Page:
By Steve Moran
On November 14, 2023, KFF Health News and the New York Times jointly published an article titled “Facing Financial Ruin As Costs Soar for Elder Care,” and while many of the issues addressed were important, it was an article more designed to get clicks than to provide an accurate assessment of the current state of elder care or to provide solutions.
What They Missed / Got Wrong
1. They make this bold statement: “The financial and emotional toll of providing and paying for long-term care is wreaking havoc on the lives of millions of Americans.”
This is simply not true. Millions of Americans is a gross overstatement. Are there families that are struggling with long-term care? Absolutely.
Part of the problem is that growing old, whether it is you or a loved one, is messy and hard. I face it every day with my 90-year-old stepfather. He is losing capacity and is not handling it well. It is part of life, not a crisis that needs something done about it.
2. The article contains a number of stories about how families had to sell the assets of their elders to pay for their care, as if that were a bad thing.
Here is one quote from the article:
“People are exposed to the possibility of depleting almost all their wealth,” said Richard Johnson, director of the program on retirement policy at the Urban Institute.
Placing her husband in such a place would have gutted the $500,000 they had saved before she retired from 35 years teaching art and French at a parochial school.
I want to know why the government should be paying for elder care with my tax dollars so families can inherit money and assets. I have always believed — I continue to believe — that being a responsible adult includes saving money and acquiring assets that can be used to provide a good life in later years.
Why is this no longer the case?
3. The article complains that “the United States has no coherent system of long-term care, mostly a patchwork.”
While true, the same can be said of many other Western countries, and it is similarly true of the health care system in general.
They seem to be suggesting that a government run system would be better. Looking at the largest “system” of government run health care and retirement communities, the VA system, it would be hard to argue they are doing a better job or reducing costs.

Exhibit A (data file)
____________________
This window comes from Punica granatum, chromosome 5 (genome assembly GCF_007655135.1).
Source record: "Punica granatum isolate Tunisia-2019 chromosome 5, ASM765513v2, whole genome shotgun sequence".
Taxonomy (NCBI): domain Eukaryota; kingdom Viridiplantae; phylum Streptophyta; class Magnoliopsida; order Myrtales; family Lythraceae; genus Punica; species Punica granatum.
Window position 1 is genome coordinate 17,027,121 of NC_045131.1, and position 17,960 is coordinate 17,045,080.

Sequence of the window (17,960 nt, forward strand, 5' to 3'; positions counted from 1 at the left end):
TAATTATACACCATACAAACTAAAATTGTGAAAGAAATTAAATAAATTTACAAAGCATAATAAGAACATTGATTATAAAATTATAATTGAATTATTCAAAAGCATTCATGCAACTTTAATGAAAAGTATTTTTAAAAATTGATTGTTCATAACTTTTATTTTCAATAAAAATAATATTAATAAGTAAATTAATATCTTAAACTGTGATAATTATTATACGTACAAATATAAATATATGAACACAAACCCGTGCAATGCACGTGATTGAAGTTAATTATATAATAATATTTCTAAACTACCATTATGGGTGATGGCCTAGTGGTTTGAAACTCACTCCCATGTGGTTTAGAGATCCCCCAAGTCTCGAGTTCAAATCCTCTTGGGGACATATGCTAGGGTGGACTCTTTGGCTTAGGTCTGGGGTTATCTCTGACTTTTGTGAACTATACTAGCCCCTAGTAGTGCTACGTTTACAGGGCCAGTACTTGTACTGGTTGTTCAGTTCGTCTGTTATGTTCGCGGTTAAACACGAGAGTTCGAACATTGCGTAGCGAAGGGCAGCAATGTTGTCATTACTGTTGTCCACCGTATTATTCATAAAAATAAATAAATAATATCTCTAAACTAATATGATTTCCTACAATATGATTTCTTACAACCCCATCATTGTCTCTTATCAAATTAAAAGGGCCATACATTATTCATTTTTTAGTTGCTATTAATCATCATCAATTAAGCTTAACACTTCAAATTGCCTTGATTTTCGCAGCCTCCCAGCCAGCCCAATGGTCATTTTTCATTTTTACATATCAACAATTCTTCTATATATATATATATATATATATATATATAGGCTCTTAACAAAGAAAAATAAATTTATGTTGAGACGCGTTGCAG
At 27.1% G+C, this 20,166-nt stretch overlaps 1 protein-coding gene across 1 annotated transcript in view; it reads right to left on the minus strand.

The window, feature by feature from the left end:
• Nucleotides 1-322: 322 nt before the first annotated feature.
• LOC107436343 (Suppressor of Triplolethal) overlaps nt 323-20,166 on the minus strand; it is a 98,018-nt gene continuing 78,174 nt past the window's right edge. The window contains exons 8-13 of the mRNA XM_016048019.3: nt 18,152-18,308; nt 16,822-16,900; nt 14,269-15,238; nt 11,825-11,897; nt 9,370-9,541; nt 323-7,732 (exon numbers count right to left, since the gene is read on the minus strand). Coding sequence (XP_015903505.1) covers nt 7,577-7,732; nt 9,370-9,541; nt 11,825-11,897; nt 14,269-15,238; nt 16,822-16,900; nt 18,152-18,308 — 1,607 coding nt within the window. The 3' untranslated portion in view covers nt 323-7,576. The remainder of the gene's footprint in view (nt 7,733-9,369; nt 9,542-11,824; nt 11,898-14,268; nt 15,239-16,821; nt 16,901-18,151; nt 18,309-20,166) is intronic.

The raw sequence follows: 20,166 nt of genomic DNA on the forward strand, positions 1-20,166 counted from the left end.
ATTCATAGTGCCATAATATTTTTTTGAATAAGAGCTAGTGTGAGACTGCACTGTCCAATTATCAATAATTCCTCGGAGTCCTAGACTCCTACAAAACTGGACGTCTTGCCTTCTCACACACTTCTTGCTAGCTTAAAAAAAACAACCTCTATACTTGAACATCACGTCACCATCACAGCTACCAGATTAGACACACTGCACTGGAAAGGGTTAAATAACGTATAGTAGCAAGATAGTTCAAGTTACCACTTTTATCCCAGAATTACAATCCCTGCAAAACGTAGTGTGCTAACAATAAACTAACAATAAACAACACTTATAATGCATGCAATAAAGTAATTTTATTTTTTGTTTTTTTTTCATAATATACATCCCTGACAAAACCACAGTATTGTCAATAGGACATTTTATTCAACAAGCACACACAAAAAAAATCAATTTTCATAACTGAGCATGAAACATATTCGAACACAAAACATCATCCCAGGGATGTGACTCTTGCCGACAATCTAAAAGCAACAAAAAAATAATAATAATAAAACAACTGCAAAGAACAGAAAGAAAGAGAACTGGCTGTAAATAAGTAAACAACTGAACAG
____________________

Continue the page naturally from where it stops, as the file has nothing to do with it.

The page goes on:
4. They make this statement: “About 8 million people 65 and older reported that they had dementia or difficulty with basic daily tasks like bathing and feeding themselves — and nearly 3 million of them had no assistance at all.”
It is fundamentally wrong to lump dementia with other physical limitations. It only makes sense if you are looking for an inflated number.
That 8 million number appears to be an extrapolated number from a large study. To say 8 million people reported anything is untrue.
It is impossible to know what “difficulty with basic daily tasks” really means. Once I am older, it takes more time and is more difficult to do things. Is that a real problem or a made-up one? I am nearing 70 years old, and while still very active, there are some basic things that are more difficult. So what? It is better than being dead.
A year or so ago I was in Colorado on a day hike. Stepped on a rock with some loose dirt and took a tumble. I had some bleeding that needed more than a simple bandage. The town had no place to purchase basic first aid supplies, so I went to the fire department, got bandaged up, and was good to go. I realized I had become a statistic in the elderly fall database, even though what happened was not related to age at all.
5. More bad data.
The article says, “At any given time, skilled nursing homes house roughly 630,000 older residents whose average age is about 77, according to recent estimates.”
The real number is about double that — 1.2 million people, according to the Office of the Inspector General (updated October 3, 2023).
According to research done by A Place For Mom, the average age is 81.5, not 77.
This is important because it calls into question the credibility of the entire article.
6. There is an underlying assumption that senior living run by for-profit companies is a bad thing.
Costs to older people have “led them to assisted living centers run by for-profit companies and private equity funds enjoying robust profits in this growing market.”
There are so many things wrong with this. First, most for-profit senior living companies are doing a good job and delivering good value to the nation’s older population. Second, most of the low income nursing home care is being done by for-profit companies because the not-for-profit nursing home companies are not interested in serving that population.
7. There is a common complaint that our system “demands” that family members are responsible for the care burdens of their elders.
We have lived it, and in fact we are living it. This is life. It is the product of health care increasing our lifespan. I can’t imagine that it is somehow the government’s responsibility to care for my 90-year-old stepfather as he ages. It is at times frustrating and limiting, but it is also a great privilege to do so.
While the article contains some significant truths, it paints a misleading and incomplete picture. It ignores the hundreds of thousands of families who are successfully working through this process of having aging parents and grandparents. Family members who take great joy in caring for their elders.
In some sense this article is the ultimate form of ageism, suggesting that somehow once a person gets old, they should be handed over to the care of the government because they are not really worth families caring about them.